We Carry with Us

We all carries with us the potential for being wild.

Is this a good thing? Well, if we are creators then why not?!

Why is it that being wild equals being destructive? Why not take those impulses that make you feel like cutting loose and translating them into work that can help the world evolve?

I believe this can and should happen. I believe it is important for my own well being and those around me to continue to make stuff.

What if, instead of the following the fear of the “what ifs” and instead we made stuff anyways?

I leave you with that to ponder.

Darkness is important as it reveals the light

Everyone, at some point, feels a little down. It is simply a part of the human condition. We should stop telling ourselves that it’s somehow bad to have these moments. Physical pain is a way of your body telling you that something is wrong. Like that, these moments are pregnant with information that reveal what is wrong from another, and deeper, level.

Now, what I am not saying is that we need to feel sadness in order to feel happiness. No.

What I am saying though is when or if you do feel down do not be so quick to move from that place as it is the source of great insight into the human condition – into your personal condition. We are all different in this regard. Only you can know what your condition is like. Only you can see it. Therefore only you can fix it. Others can help but in the end only you can fix yourself.


So, next time you feel down do not distract ourself with some meaningless activity. Don’t just go and do something, anything, in order to make yourself feel better, or at least not feel bad. Instead use that time wisely. Spend some time in that place. Sitting quietly watching the feelings. It might reveal something. But be gentle while there for it’s a fragile space and one must be careful. Look too closely and the feeling will dissolve. Don’t look at all and knowledge will not reveal itself.

Overtime and with practice I promise it becomes easier.


Getting Stuck

I’m sitting in front of my computer trying to find something to write about. I’m feeling blank. Slept badly, I guess. Is this writers block? No…I don’t believe in writers block. But I do believe that ideas need time to appear. And that sometimes, but not always, they appear when we simply let go. There we are! There’s the idea for today. And that is, the notion of letting go and it’s opposite of trying to hard.

Letting go is also a practice. It can be scary and thrilling. But it is without a doubt a useful skill to acquire. Letting go lets me get unstuck. As it did just then…Letting go is the releasing of conscious effort and just seeing what happens. Some people like to plan. Sometimes this is good. But it can also lead to a rigidity in thought and outlook. When you see yourself getting stuck…let go! let go! let go! Trust me it will be worth it.

Silence is a Practice

Silence is something I’ve cherished over the years. It was hard to find at times. Something I longed for when I could not find it – as if life was out of focus. I’m not talking about the silence of sitting alone. I’m talking about the silence of a still mind.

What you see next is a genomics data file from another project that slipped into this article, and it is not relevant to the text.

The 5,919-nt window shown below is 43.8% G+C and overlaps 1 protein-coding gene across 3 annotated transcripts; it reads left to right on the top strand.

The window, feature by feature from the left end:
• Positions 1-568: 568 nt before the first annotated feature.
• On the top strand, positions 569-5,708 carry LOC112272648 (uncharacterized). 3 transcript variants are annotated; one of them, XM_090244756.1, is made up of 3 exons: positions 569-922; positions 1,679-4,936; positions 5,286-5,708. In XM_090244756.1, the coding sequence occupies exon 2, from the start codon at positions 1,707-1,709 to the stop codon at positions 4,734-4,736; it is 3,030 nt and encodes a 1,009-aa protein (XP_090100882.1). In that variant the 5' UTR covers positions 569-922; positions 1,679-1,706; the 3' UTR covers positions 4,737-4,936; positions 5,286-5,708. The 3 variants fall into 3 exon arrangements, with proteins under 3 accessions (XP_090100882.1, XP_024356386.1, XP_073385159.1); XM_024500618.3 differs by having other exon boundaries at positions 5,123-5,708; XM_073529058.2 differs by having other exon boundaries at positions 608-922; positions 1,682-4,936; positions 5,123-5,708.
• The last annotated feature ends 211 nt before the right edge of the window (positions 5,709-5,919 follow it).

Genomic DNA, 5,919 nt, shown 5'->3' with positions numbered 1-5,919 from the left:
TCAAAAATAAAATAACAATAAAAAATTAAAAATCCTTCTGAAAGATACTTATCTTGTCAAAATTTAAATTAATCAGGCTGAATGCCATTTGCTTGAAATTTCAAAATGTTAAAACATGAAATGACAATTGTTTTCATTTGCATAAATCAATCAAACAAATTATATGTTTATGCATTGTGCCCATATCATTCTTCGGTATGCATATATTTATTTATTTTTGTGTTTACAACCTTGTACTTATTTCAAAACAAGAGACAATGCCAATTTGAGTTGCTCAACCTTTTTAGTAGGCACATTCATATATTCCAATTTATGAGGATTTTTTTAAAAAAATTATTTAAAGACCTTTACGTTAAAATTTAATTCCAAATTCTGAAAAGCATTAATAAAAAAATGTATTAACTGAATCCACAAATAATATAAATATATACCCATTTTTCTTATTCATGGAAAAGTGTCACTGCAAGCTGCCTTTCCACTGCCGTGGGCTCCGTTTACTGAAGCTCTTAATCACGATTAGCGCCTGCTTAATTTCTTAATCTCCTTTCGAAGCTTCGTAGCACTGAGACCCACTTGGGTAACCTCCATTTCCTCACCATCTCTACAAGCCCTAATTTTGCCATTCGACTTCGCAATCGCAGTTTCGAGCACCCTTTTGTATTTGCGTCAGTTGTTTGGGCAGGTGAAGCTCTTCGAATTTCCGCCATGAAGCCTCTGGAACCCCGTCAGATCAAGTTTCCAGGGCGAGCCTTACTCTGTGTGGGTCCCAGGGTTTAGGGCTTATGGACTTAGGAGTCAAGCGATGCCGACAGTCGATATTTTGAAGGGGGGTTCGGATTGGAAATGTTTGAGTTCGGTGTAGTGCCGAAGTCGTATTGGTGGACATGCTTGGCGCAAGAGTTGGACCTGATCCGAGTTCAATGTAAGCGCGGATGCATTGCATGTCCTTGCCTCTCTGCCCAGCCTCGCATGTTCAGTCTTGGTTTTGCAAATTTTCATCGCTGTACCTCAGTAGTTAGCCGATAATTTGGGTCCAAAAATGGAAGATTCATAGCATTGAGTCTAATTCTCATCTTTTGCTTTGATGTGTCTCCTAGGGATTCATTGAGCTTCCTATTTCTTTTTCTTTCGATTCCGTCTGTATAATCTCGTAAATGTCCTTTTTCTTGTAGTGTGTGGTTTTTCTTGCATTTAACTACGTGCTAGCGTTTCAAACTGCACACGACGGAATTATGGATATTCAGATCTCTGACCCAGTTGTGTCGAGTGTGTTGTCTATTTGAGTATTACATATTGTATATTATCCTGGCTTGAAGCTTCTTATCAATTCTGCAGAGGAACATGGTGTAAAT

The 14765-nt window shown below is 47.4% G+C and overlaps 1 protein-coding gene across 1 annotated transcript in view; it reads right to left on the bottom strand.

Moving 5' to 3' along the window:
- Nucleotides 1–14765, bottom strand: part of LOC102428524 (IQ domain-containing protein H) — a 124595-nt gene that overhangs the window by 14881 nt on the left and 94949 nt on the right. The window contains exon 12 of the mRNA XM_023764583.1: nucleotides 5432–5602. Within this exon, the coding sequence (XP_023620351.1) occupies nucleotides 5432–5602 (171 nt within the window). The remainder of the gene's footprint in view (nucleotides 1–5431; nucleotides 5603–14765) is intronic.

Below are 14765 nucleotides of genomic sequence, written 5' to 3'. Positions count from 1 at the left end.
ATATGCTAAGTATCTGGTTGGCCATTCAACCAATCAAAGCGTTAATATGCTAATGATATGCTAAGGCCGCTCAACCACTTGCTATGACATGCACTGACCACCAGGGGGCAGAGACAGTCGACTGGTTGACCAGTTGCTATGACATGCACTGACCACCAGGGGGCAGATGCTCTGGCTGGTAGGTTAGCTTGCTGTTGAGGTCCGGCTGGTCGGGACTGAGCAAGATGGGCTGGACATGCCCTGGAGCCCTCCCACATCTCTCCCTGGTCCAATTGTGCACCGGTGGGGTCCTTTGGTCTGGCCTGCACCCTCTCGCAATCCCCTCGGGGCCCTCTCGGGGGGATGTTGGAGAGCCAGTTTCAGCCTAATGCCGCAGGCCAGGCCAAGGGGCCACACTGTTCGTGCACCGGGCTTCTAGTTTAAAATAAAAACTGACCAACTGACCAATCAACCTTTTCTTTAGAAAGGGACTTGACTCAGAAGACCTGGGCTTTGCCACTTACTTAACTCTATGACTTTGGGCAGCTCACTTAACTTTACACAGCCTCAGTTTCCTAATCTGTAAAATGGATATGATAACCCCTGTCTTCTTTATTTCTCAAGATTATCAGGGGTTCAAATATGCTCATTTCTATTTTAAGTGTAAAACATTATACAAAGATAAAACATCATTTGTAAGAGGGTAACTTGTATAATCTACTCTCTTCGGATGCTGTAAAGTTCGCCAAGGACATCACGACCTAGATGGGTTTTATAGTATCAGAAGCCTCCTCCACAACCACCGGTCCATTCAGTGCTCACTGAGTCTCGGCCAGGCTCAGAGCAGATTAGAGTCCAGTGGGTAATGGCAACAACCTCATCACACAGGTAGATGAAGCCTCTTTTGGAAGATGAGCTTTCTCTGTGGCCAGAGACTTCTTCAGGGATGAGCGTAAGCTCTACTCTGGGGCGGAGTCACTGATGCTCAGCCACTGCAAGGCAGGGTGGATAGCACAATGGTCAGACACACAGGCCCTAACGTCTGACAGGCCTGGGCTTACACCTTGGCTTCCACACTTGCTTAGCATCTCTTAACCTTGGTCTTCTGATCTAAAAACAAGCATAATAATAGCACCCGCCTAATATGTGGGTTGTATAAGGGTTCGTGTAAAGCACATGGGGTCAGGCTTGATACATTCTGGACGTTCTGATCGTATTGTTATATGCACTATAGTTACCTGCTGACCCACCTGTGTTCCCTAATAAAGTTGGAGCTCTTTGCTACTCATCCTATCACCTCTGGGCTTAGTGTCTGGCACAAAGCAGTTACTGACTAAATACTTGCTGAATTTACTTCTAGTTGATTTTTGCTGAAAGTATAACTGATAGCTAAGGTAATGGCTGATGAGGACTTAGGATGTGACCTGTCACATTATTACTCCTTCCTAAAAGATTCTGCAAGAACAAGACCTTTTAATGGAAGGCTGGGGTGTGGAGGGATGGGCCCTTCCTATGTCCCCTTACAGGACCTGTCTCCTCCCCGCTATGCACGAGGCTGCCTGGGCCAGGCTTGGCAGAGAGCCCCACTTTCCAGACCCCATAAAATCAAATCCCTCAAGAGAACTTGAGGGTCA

Why was this? How is it that this kind of silence can be so hard to find? Surely it’s a matter of going into a room alone and sitting there watching your own breathing. Meditate for 5 minutes at your desk during a lunch break. There is your silence you might retort.

Well, here is the thing: Some days are too busy; some too slow. And we are often left in the middle, balancing on the edge between stress and boredom, ever aware we are falling left or right. So it’s a balancing act. This is the practice. Yes.

Now, if you have family or a partner then double the issues that prevent balance. Culture, lineage, and idiosyncrasies couple together to make the practice even more difficult.

Or do they?

Perhaps we can learn from each other. Working together and learning from issues of culture, how you were raised, or those “little things” that make you, you…or your partner, them. Working together as a team to create an environment where the practice is rewarded, not judged. Where silence is not a form of punishment but a practice worth cultivating.

But it is true that silence that is a lack of noise is needed at first in order to create silence of mind. Don’t conflate the two but do know that one is needed for the other to be practice.

The Power of Introspection

Introverts are not shy. Not always. How do I know? I’m one. And I’m not shy.

You can google Myers Briggs test, and do the test. It was helpful to me. I hope it is for you as well.

But what I wanted to say to you today is this: introvert or extrovert; these are mere orientations. Know this. Understand this. From understanding come unerstanding. When integrated into your own life it becomes wisdom. Wisdom and skill can then be used to help ourselves and those around us have better lives. Lead better lives.

Introspection couple with a basic curiosity will lead you evolve. Of this I have little doubt because I’ve seen it. The human condition is not fundamentally stable. We can change; we do change. Healing is the result.




Day two of this new daily blog practice. Yes it is a practice.

I’ve been reading, or more correctly listening to Seth Godin a bit over the last few days. Turns out he is much more than just a business marketing guy. He cares about the world and more importantly, people. I like this about him. And he has some interesting ideas about our future too. That is why I was listening.